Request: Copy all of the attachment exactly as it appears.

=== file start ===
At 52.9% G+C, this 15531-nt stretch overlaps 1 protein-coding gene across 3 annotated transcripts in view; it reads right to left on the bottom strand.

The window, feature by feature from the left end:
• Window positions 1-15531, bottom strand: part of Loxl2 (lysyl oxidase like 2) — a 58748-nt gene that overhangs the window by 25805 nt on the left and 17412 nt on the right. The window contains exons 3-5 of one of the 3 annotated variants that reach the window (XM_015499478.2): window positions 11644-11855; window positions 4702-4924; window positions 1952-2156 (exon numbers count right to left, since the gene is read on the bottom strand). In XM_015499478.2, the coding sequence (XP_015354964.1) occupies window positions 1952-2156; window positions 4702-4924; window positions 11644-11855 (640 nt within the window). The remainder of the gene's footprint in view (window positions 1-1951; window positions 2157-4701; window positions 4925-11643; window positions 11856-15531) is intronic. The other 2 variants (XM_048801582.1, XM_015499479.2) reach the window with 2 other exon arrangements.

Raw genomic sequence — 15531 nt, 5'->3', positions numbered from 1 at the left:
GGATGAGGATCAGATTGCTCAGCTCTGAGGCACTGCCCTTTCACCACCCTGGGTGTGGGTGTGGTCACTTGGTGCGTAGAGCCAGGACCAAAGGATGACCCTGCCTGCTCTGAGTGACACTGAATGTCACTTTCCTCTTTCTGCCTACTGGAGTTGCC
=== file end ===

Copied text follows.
At 52.9% G+C, this 15531-nt stretch overlaps 1 protein-coding gene across 3 annotated transcripts in view; it reads right to left on the bottom strand.

The window, feature by feature from the left end:
• Window positions 1-15531, bottom strand: part of Loxl2 (lysyl oxidase like 2) — a 58748-nt gene that overhangs the window by 25805 nt on the left and 17412 nt on the right. The window contains exons 3-5 of one of the 3 annotated variants that reach the window (XM_015499478.2): window positions 11644-11855; window positions 4702-4924; window positions 1952-2156 (exon numbers count right to left, since the gene is read on the bottom strand). In XM_015499478.2, the coding sequence (XP_015354964.1) occupies window positions 1952-2156; window positions 4702-4924; window positions 11644-11855 (640 nt within the window). The remainder of the gene's footprint in view (window positions 1-1951; window positions 2157-4701; window positions 4925-11643; window positions 11856-15531) is intronic. The other 2 variants (XM_048801582.1, XM_015499479.2) reach the window with 2 other exon arrangements.

Raw genomic sequence — 15531 nt, 5'->3', positions numbered from 1 at the left:
GGATGAGGATCAGATTGCTCAGCTCTGAGGCACTGCCCTTTCACCACCCTGGGTGTGGGTGTGGTCACTTGGTGCGTAGAGCCAGGACCAAAGGATGACCCTGCCTGCTCTGAGTGACACTGAATGTCACTTTCCTCTTTCTGCCTACTGGAGTTGCC